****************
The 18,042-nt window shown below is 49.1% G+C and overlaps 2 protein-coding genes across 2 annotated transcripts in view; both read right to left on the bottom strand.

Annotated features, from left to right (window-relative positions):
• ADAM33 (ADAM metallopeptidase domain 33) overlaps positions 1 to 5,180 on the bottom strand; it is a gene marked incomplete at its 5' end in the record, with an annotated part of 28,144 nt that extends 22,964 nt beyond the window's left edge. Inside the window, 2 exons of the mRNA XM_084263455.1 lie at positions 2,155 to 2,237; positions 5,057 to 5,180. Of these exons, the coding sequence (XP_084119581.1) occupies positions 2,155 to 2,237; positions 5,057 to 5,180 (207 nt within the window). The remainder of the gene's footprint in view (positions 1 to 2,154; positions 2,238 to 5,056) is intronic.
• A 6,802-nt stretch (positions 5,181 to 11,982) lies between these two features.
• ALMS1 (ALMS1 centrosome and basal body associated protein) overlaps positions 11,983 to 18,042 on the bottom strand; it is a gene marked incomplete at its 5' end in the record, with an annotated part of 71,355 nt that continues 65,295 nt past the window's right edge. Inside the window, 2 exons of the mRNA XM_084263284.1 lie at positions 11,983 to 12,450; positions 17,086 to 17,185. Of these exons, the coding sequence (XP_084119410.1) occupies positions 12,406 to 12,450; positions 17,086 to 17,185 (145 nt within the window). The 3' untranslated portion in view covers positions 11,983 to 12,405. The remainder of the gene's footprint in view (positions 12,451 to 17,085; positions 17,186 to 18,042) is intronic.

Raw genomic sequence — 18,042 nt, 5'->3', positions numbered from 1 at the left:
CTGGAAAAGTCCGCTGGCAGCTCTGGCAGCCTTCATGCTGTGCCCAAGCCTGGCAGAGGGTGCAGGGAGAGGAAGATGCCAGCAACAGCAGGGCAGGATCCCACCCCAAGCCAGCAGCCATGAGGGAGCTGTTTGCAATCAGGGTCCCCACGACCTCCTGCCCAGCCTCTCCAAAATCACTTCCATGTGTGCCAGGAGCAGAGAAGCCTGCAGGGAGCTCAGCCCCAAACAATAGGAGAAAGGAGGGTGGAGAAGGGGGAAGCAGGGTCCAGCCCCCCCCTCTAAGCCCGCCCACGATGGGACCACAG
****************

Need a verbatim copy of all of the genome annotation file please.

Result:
The 18,042-nt window shown below is 49.1% G+C and overlaps 2 protein-coding genes across 2 annotated transcripts in view; both read right to left on the bottom strand.

Annotated features, from left to right (window-relative positions):
• ADAM33 (ADAM metallopeptidase domain 33) overlaps positions 1 to 5,180 on the bottom strand; it is a gene marked incomplete at its 5' end in the record, with an annotated part of 28,144 nt that extends 22,964 nt beyond the window's left edge. Inside the window, 2 exons of the mRNA XM_084263455.1 lie at positions 2,155 to 2,237; positions 5,057 to 5,180. Of these exons, the coding sequence (XP_084119581.1) occupies positions 2,155 to 2,237; positions 5,057 to 5,180 (207 nt within the window). The remainder of the gene's footprint in view (positions 1 to 2,154; positions 2,238 to 5,056) is intronic.
• A 6,802-nt stretch (positions 5,181 to 11,982) lies between these two features.
• ALMS1 (ALMS1 centrosome and basal body associated protein) overlaps positions 11,983 to 18,042 on the bottom strand; it is a gene marked incomplete at its 5' end in the record, with an annotated part of 71,355 nt that continues 65,295 nt past the window's right edge. Inside the window, 2 exons of the mRNA XM_084263284.1 lie at positions 11,983 to 12,450; positions 17,086 to 17,185. Of these exons, the coding sequence (XP_084119410.1) occupies positions 12,406 to 12,450; positions 17,086 to 17,185 (145 nt within the window). The 3' untranslated portion in view covers positions 11,983 to 12,405. The remainder of the gene's footprint in view (positions 12,451 to 17,085; positions 17,186 to 18,042) is intronic.

Raw genomic sequence — 18,042 nt, 5'->3', positions numbered from 1 at the left:
CTGGAAAAGTCCGCTGGCAGCTCTGGCAGCCTTCATGCTGTGCCCAAGCCTGGCAGAGGGTGCAGGGAGAGGAAGATGCCAGCAACAGCAGGGCAGGATCCCACCCCAAGCCAGCAGCCATGAGGGAGCTGTTTGCAATCAGGGTCCCCACGACCTCCTGCCCAGCCTCTCCAAAATCACTTCCATGTGTGCCAGGAGCAGAGAAGCCTGCAGGGAGCTCAGCCCCAAACAATAGGAGAAAGGAGGGTGGAGAAGGGGGAAGCAGGGTCCAGCCCCCCCCTCTAAGCCCGCCCACGATGGGACCACAG